Still another mistake employers make is forgetting to equally address all potential parties in a policy.  For example, a sexual harassment policy should address the rights of the accuser, as well as the accused.  Or, as in the following case, union advocates versus union opponents.

Case in point: One company’s policy on union harassment stated: “This is a non-union organization.  It always has been and it is certainly our desire that it will always be that way….You have a right to join and belong to a union and you have an equal right NOT to join and belong to a union.  If any other employee should interfere or try to coerce you into signing an authorization card, please report it to your supervisor and we will see that the harassment is stopped immediately.”

While the policy might have been intended to protect union supporters and detractors alike, the 7th Circuit deemed it unlawful.  Reason: The policy lacked an “equal protection guarantee” for union sympathizers and could lead employees to “conclude that engaging in protected activity was tantamount to ‘harassment’ under the policy.”  (Brandeis Machinery & Supply Co., 7th Cir., No. 04-3156)

Best bet: Whenever drafting any type of harassment policy or provision, make sure it addresses both sides of the harassment coin.  State the company’s commitment to protecting each and every employee from harassment of any kind.  Then spell out exactly what steps employees should take if they feel harassed.  Include examples of prohibited harassment.  Don’t stop there, though.  Address the rights of the accused.  Outline the investigatory steps the organization will take to ensure that false accusations or retaliatory motivations aren’t the basis for the claim.

They didn’t actually write that, did they?

Most of the problems you will face in writing and implementing a policy have already been faced.  Some organizations have overcome these obstacles and penned policies worthy of emulation.  Others haven’t been so lucky.  In fact, their policies serve as prime examples of what not do.  Here are some of those examples as identified by Collison.

Example #1:Exempt employees are excluded from specific provisions of federal and state wage and hour laws.  An employee’s exempt or non-exempt classification may be changed only by written notification by the company management.”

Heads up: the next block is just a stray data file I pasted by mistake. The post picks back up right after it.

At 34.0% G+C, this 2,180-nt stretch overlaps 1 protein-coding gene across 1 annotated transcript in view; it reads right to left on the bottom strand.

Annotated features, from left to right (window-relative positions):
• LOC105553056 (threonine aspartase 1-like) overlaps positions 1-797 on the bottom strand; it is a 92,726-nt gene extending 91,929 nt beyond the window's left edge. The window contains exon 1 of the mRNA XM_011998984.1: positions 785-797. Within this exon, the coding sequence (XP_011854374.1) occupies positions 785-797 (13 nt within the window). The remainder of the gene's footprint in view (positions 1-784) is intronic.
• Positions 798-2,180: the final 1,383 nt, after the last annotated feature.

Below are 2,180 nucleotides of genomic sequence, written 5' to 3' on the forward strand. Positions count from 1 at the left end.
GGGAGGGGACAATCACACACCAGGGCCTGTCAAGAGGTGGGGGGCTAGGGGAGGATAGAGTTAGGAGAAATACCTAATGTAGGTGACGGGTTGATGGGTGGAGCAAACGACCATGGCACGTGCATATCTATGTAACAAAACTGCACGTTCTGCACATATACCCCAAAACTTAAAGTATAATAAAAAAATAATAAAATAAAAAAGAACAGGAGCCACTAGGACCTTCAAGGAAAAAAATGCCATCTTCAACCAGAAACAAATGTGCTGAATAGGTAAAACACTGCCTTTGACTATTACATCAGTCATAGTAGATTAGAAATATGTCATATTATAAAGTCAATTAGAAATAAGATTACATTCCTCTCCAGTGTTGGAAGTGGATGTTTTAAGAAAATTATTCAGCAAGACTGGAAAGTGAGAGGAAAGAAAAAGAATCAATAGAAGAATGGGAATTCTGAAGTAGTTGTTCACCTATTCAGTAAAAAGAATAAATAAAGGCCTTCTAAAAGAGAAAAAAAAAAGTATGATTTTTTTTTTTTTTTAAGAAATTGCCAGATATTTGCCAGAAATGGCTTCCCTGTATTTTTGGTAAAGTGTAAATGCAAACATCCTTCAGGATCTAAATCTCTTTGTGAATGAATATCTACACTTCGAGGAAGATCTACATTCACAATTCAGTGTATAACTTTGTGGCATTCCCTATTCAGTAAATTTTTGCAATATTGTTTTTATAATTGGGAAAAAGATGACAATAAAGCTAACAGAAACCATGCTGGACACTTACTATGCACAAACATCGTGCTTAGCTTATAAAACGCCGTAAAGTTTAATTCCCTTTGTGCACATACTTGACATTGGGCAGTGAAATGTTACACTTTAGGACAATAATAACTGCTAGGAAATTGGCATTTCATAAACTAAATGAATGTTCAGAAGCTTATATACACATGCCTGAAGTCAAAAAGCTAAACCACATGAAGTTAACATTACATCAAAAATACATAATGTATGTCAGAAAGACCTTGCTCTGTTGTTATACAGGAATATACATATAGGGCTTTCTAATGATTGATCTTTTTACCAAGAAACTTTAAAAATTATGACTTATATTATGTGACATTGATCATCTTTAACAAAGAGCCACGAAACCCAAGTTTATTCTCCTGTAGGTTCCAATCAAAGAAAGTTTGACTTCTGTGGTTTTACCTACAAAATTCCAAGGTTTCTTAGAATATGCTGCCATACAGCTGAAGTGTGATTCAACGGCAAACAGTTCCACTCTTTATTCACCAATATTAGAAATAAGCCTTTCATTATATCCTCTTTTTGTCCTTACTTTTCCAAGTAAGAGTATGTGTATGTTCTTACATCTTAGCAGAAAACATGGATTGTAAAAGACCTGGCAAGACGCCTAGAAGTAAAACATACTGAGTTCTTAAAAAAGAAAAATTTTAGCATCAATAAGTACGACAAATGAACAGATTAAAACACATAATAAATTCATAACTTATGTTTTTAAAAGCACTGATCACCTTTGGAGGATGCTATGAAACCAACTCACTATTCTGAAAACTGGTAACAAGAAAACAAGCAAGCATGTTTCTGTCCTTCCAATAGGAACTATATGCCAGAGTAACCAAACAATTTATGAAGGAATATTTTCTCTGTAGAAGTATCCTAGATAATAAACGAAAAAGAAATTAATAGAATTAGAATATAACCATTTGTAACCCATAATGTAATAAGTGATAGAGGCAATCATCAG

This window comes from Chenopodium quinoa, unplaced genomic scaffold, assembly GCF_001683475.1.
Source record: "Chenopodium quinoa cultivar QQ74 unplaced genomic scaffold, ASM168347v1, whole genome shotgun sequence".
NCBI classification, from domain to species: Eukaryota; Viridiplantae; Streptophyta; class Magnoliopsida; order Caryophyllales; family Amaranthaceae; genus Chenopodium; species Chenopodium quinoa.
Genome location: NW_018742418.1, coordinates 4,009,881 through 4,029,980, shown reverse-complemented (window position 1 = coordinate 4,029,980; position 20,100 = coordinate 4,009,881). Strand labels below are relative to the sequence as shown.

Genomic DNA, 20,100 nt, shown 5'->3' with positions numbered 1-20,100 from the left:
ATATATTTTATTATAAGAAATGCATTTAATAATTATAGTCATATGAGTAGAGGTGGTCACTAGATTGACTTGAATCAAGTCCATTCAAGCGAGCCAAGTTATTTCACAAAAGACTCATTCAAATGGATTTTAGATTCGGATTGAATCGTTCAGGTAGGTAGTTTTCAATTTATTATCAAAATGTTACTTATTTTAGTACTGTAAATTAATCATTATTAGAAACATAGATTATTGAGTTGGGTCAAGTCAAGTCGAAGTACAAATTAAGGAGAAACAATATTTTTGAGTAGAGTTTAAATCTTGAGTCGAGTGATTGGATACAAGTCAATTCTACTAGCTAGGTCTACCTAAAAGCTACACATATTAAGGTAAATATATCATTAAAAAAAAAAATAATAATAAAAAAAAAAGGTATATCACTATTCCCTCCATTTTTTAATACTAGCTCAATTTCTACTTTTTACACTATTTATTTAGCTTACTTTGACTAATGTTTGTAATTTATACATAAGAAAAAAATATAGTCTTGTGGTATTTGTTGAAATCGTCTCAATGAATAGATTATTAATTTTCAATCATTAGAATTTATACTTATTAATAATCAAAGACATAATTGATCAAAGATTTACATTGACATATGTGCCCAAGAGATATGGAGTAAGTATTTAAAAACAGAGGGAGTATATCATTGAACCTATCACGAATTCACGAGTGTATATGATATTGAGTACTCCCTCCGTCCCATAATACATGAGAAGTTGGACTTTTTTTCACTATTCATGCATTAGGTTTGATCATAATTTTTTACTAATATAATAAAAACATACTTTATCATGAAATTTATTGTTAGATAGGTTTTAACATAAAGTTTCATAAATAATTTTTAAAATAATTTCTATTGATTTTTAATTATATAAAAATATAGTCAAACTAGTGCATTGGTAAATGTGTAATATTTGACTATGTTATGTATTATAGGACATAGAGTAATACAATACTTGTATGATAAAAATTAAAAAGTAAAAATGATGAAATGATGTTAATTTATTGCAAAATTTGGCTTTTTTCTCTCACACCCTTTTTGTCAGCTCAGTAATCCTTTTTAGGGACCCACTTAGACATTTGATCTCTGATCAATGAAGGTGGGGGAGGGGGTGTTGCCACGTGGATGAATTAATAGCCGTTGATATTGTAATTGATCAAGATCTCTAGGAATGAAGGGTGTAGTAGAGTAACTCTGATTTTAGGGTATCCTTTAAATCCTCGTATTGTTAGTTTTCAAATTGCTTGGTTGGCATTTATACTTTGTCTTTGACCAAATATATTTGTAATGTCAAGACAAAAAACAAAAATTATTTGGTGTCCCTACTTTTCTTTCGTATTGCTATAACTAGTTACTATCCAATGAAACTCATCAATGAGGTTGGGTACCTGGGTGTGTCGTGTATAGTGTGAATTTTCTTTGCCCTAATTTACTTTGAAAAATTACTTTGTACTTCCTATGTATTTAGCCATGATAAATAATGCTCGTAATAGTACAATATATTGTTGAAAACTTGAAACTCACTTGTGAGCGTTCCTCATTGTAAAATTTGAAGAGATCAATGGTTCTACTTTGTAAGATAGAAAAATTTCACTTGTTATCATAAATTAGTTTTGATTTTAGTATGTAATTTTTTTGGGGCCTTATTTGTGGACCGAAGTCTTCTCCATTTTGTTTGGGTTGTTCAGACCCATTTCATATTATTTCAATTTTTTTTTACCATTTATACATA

What’s wrong?  “The last sentence is not true,” noted Collison.  “An employee’s exempt or non-exempt status is determined or changed by the actual responsibilities of the job or by how the employer treats the employee.”  For example, treating exempt employees like hourly employees changes their status to non-exempt; simply declaring a change in writing isn’t enough.

Example #2: “Poor attendance and excessive tardiness are disruptive.  Either may lead to disciplinary action up to and including termination.”

What’s wrong?  The policy fails to define what’s meant by “poor” attendance and “excessive” tardiness.  “Be specific as to what is required of employees,” cautioned Collison.  “Define important terms.”

Example #3: “Compensatory time may be requested in lieu of overtime at the same rate.”

What’s wrong?  It’s illegal.  “Private, non-government employers are violating the law if they give employees compensatory time off in lieu of overtime pay,”Collison reminded.

Example #4: “Pregnant employees are to inform us of their pregnancy as soon as possible so we can be sure you are assigned to work that is not harmful to you or your child.”

What’s wrong?  “First,” said Collison, “an employer has a right to know about an employee’s illness or disability only if it affects the employee’s ability to do the job or represents a direct threat to the employee or co-workers.  Second, it’s not legal to change the pregnant employee’s work because it might be harmful to the fetus.”

Example #5: “The final paycheck of an employee who quits or is terminated by management will include any accrued vacation to date only if the resignation procedures under subpoints C and D are followed.  In addition, Policy 23, subpoint F may affect the disbursement of the final paycheck and the amount therein.”

What’s wrong?  Said Collison: “This kind of legalese has no place in an employee handbook.  Also…under federal rules and many state laws…any earned and accrued vacation pay is due to the employee…no matter what resignation procedures the employer wants to try to enforce.”